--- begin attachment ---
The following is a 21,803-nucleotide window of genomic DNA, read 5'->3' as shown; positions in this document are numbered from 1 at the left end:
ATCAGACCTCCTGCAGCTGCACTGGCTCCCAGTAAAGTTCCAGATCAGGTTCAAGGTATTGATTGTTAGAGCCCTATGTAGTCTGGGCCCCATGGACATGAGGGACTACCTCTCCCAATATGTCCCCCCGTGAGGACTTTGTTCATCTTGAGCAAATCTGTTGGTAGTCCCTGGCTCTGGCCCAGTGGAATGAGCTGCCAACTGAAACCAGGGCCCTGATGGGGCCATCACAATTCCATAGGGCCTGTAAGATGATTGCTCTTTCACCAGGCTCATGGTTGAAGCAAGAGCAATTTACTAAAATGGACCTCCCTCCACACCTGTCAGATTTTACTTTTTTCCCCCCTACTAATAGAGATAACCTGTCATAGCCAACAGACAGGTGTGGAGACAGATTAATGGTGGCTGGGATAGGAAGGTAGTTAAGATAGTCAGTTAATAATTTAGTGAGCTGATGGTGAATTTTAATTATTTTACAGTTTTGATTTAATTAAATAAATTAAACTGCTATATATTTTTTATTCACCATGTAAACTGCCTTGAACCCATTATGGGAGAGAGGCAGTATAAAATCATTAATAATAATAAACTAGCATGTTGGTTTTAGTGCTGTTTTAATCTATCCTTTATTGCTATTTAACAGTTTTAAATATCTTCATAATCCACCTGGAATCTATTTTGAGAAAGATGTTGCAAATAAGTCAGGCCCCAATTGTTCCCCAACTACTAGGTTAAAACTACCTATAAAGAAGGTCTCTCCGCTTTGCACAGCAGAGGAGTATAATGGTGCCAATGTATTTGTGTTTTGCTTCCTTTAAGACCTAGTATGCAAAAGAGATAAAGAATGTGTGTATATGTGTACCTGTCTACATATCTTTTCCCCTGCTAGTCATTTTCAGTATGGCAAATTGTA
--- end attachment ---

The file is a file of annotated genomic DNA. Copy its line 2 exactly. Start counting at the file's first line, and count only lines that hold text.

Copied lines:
ATCAGACCTCCTGCAGCTGCACTGGCTCCCAGTAAAGTTCCAGATCAGGTTCAAGGTATTGATTGTTAGAGCCCTATGTAGTCTGGGCCCCATGGACATGAGGGACTACCTCTCCCAATATGTCCCCCCGTGAGGACTTTGTTCATCTTGAGCAAATCTGTTGGTAGTCCCTGGCTCTGGCCCAGTGGAATGAGCTGCCAACTGAAACCAGGGCCCTGATGGGGCCATCACAATTCCATAGGGCCTGTAAGATGATTGCTCTTTCACCAGGCTCATGGTTGAAGCAAGAGCAATTTACTAAAATGGACCTCCCTCCACACCTGTCAGATTTTACTTTTTTCCCCCCTACTAATAGAGATAACCTGTCATAGCCAACAGACAGGTGTGGAGACAGATTAATGGTGGCTGGGATAGGAAGGTAGTTAAGATAGTCAGTTAATAATTTAGTGAGCTGATGGTGAATTTTAATTATTTTACAGTTTTGATTTAATTAAATAAATTAAACTGCTATATATTTTTTATTCACCATGTAAACTGCCTTGAACCCATTATGGGAGAGAGGCAGTATAAAATCATTAATAATAATAAACTAGCATGTTGGTTTTAGTGCTGTTTTAATCTATCCTTTATTGCTATTTAACAGTTTTAAATATCTTCATAATCCACCTGGAATCTATTTTGAGAAAGATGTTGCAAATAAGTCAGGCCCCAATTGTTCCCCAACTACTAGGTTAAAACTACCTATAAAGAAGGTCTCTCCGCTTTGCACAGCAGAGGAGTATAATGGTGCCAATGTATTTGTGTTTTGCTTCCTTTAAGACCTAGTATGCAAAAGAGATAAAGAATGTGTGTATATGTGTACCTGTCTACATATCTTTTCCCCTGCTAGTCATTTTCAGTATGGCAAATTGTA